At the moment, it’s a similar story across large portions of Europe. Mountainous countries like Austria and Switzerland have been among those seeing record warmth and not enough snow. While the highest elevation resorts still have snow, and in some cases a good deal, people residing in areas that rely on winter tourism are concerned, as are those watching for snowmelt to keep rivers like the Rhine in Germany and Po in Italy running during spring and summer.

Bomb cyclone slinging high-impact atmospheric river into California

Not doom and gloom everywhere

The situation is dire in places, but it is not doom and gloom across the entire hemisphere.

The western half of the United States has seen round after round of stormy conditions that have delivered an abundance of mountain snow. Following a survey early this week, California officials stated that the “snowpack is actually off to one of its best starts in the past 40 years.”

Snow water equivalents — a measure of the water contained in the snowpack — were as high as 203 percent of normal in the southern Sierra Nevada.

Snow cover is also quite healthy in the Rockies and surrounding ranges. Other than parts of southern New Mexico, snow water equivalents are above average across the entire Intermountain West.

Steamboat Springs in Colorado has seen more than 200 inches of snow and just had its snowiest December in a decade. Western cities such as Reno, Nev., and Flagstaff, Ariz., are also running a surplus.

Swaths of the central United States, including the northern Plains and Great Lakes region, have also had a banner winter for snowfall because of multiple blizzards.

Behind the lack of snow: Missing cold air

Snow, of course, requires cold air. Outside of a few brief outbreaks of Arctic air, the cold has been seriously lacking.

Forecasters attribute the absence of sustained cold to the polar vortex, which has been very stable. For cold air outbreaks in the mid-latitudes of the Northern Hemisphere, the vortex needs to be disturbed and weakened.

Looking ahead, a phenomenon that could destabilize the vortex is known as a sudden stratospheric warming event. It can lead to disruption and weakening of the vortex, allowing cold air that resides near the North Pole to shift southward.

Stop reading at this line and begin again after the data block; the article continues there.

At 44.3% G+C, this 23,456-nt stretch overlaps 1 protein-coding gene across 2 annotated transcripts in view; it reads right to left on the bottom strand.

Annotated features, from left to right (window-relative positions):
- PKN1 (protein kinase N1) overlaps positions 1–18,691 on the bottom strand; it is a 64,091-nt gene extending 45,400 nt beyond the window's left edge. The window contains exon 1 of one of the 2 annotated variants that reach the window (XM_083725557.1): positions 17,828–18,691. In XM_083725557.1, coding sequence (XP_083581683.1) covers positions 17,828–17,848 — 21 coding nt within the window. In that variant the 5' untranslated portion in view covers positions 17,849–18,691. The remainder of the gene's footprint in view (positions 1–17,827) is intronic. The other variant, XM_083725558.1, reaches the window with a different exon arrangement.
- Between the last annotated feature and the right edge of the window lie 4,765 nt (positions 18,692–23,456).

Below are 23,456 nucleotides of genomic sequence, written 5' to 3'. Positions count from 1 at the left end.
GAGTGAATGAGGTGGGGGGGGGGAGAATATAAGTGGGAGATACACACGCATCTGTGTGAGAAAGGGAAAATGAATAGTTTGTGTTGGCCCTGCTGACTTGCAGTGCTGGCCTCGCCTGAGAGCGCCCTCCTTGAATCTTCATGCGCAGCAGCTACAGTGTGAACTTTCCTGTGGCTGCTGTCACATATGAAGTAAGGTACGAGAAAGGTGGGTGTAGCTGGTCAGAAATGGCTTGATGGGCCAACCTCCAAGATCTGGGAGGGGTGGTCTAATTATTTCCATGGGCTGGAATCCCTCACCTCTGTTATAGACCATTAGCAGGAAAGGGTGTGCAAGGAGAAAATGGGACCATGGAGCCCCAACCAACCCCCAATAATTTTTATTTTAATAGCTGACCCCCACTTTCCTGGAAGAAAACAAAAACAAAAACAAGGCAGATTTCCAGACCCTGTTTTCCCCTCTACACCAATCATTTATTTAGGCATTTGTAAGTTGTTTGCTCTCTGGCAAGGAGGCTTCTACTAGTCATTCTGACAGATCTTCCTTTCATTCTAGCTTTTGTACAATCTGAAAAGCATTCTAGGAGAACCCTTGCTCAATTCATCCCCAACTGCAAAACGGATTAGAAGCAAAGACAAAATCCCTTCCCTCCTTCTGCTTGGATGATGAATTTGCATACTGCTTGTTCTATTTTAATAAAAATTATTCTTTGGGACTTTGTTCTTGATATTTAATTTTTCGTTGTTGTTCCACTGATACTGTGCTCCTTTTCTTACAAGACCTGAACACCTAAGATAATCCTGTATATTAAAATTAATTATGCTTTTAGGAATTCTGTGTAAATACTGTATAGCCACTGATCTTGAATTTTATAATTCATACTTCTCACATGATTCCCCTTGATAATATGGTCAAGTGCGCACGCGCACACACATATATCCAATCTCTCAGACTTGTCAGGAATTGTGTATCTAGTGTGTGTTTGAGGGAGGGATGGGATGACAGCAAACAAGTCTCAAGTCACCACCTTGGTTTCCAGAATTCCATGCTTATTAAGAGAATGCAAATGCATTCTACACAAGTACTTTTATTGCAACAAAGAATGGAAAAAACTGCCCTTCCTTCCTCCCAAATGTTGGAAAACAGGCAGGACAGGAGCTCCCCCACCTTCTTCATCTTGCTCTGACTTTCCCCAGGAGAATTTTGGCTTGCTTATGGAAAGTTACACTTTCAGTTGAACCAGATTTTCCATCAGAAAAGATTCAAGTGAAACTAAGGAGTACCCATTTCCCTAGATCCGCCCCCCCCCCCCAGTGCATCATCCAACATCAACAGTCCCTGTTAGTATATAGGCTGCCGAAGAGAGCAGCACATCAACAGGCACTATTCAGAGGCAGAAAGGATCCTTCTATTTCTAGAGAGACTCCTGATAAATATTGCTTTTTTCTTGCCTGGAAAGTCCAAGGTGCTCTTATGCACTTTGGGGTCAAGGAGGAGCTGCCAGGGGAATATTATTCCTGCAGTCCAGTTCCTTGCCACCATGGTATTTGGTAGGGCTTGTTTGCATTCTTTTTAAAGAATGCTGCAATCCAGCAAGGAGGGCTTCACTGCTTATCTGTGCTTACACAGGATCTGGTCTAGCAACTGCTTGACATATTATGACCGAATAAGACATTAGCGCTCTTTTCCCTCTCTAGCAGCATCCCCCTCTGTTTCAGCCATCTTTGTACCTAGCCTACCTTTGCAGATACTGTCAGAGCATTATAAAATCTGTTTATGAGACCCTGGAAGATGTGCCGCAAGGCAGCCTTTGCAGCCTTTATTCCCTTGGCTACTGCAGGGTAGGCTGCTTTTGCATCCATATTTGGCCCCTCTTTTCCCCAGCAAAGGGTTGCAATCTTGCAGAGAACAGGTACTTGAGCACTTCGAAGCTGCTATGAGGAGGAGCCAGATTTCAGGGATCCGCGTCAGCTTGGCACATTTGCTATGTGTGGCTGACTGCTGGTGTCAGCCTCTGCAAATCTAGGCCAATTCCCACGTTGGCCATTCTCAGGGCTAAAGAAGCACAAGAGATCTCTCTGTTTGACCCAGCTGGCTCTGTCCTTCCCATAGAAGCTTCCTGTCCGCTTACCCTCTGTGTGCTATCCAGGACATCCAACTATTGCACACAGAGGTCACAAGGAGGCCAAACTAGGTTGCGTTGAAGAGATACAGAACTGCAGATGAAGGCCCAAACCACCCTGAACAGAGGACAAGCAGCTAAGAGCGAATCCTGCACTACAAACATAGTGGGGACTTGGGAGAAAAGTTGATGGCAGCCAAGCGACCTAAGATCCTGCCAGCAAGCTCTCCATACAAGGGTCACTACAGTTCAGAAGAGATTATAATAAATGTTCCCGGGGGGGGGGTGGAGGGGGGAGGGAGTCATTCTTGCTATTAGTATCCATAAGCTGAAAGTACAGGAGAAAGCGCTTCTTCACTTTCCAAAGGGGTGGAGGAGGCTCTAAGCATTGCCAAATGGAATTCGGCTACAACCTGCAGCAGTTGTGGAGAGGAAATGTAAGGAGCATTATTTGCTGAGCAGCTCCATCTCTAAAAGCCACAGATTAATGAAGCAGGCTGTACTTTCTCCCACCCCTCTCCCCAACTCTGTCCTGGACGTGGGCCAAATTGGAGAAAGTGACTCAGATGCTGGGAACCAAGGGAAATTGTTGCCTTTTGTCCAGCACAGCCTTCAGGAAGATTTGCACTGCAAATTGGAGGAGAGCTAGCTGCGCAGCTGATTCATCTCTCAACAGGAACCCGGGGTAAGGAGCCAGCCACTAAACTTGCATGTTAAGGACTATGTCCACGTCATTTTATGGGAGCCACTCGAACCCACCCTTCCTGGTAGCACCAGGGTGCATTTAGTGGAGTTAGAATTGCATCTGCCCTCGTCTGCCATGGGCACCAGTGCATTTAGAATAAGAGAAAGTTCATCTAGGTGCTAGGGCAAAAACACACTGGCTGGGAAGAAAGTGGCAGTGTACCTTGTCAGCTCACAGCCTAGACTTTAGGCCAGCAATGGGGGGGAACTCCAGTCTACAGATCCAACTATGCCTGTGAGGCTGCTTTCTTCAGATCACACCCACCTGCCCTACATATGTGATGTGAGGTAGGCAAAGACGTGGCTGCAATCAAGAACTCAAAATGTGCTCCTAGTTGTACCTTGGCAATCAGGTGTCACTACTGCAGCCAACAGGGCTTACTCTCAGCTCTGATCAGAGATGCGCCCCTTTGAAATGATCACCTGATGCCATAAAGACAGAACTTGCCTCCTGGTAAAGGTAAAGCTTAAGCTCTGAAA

What is the polar vortex, and how does it change the weather?

Without a sudden stratospheric warming event, Cohen said, this will be a “pretty forgettable winter” in the eastern United States.

Once in a while, however, cold can manage to escape the Arctic even without such an event. This was the case with the recent Arctic outbreak that blasted much of the contiguous United States in the lead-up to Christmas. It brought some of the coldest December weather in decades and was not in response to sudden stratospheric warming (SSW).

“It is always worth remembering a month like December 2010 in the UK (coldest since records began in 1884) and a winter like 2013-14 in the U.S. occurred in the absence of SSWs,” Simon Lee, an atmospheric scientist at Columbia University, wrote in a text message.

Lee pointed out that, while data is limited, it appears that these events are more common in El Niño compared with La Niña. This winter’s La Niña may then mean odds for such an event are lower than normal.

Lee says signals for a sudden stratospheric warming are still too distant to have much confidence in any forecast. Some computer models hint that the polar vortex could weaken a bit by February, allowing more cold air to spill south.

But for now, Lee said, no sudden stratospheric warming event “is expected yet in a reliable time frame.”